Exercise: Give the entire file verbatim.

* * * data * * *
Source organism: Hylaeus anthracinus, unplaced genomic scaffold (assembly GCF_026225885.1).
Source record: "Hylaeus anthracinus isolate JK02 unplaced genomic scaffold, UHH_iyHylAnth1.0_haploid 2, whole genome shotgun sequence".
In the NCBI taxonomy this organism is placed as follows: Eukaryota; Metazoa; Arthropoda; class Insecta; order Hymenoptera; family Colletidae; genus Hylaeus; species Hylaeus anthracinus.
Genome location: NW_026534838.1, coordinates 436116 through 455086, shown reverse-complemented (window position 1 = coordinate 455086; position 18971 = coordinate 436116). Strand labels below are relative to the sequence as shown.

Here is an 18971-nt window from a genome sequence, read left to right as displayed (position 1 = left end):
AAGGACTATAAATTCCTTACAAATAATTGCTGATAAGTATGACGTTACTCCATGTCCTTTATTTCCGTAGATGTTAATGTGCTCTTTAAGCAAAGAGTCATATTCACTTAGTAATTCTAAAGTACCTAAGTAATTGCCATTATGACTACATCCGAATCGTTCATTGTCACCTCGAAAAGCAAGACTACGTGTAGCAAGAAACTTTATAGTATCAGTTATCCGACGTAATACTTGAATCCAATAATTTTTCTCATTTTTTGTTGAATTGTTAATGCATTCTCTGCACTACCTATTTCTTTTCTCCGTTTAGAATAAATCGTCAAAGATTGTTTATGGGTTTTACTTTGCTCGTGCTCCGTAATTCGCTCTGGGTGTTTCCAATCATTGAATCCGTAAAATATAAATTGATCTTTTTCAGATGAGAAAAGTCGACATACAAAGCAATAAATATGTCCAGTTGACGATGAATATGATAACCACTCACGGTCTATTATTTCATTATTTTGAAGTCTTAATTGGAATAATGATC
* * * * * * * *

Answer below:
Source organism: Hylaeus anthracinus, unplaced genomic scaffold (assembly GCF_026225885.1).
Source record: "Hylaeus anthracinus isolate JK02 unplaced genomic scaffold, UHH_iyHylAnth1.0_haploid 2, whole genome shotgun sequence".
In the NCBI taxonomy this organism is placed as follows: Eukaryota; Metazoa; Arthropoda; class Insecta; order Hymenoptera; family Colletidae; genus Hylaeus; species Hylaeus anthracinus.
Genome location: NW_026534838.1, coordinates 436116 through 455086, shown reverse-complemented (window position 1 = coordinate 455086; position 18971 = coordinate 436116). Strand labels below are relative to the sequence as shown.

Here is an 18971-nt window from a genome sequence, read left to right as displayed (position 1 = left end):
AAGGACTATAAATTCCTTACAAATAATTGCTGATAAGTATGACGTTACTCCATGTCCTTTATTTCCGTAGATGTTAATGTGCTCTTTAAGCAAAGAGTCATATTCACTTAGTAATTCTAAAGTACCTAAGTAATTGCCATTATGACTACATCCGAATCGTTCATTGTCACCTCGAAAAGCAAGACTACGTGTAGCAAGAAACTTTATAGTATCAGTTATCCGACGTAATACTTGAATCCAATAATTTTTCTCATTTTTTGTTGAATTGTTAATGCATTCTCTGCACTACCTATTTCTTTTCTCCGTTTAGAATAAATCGTCAAAGATTGTTTATGGGTTTTACTTTGCTCGTGCTCCGTAATTCGCTCTGGGTGTTTCCAATCATTGAATCCGTAAAATATAAATTGATCTTTTTCAGATGAGAAAAGTCGACATACAAAGCAATAAATATGTCCAGTTGACGATGAATATGATAACCACTCACGGTCTATTATTTCATTATTTTGAAGTCTTAATTGGAATAATGATC